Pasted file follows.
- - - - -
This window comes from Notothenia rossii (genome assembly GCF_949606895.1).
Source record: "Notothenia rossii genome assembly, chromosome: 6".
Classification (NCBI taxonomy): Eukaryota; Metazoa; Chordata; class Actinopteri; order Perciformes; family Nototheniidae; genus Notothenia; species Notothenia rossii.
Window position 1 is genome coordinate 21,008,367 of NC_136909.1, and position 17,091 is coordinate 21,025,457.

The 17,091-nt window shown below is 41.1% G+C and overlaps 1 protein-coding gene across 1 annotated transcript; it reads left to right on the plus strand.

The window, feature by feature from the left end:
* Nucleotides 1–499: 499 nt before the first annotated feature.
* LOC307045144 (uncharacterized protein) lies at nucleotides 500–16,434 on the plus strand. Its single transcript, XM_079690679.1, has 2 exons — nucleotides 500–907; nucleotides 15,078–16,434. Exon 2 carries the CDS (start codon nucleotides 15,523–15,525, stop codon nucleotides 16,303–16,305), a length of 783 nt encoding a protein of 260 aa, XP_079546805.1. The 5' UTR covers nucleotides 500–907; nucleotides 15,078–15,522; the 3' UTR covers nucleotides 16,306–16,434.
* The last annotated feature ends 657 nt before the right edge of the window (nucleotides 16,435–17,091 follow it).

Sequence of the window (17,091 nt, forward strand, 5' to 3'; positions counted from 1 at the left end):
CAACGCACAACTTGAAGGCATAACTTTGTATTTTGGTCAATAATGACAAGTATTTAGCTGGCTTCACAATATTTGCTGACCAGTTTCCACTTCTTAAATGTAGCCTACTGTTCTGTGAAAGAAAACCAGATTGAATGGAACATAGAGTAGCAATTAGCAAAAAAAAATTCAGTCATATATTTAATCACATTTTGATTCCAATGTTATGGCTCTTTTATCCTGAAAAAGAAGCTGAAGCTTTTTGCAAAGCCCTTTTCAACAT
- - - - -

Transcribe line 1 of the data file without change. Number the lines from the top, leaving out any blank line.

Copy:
This window comes from Notothenia rossii (genome assembly GCF_949606895.1).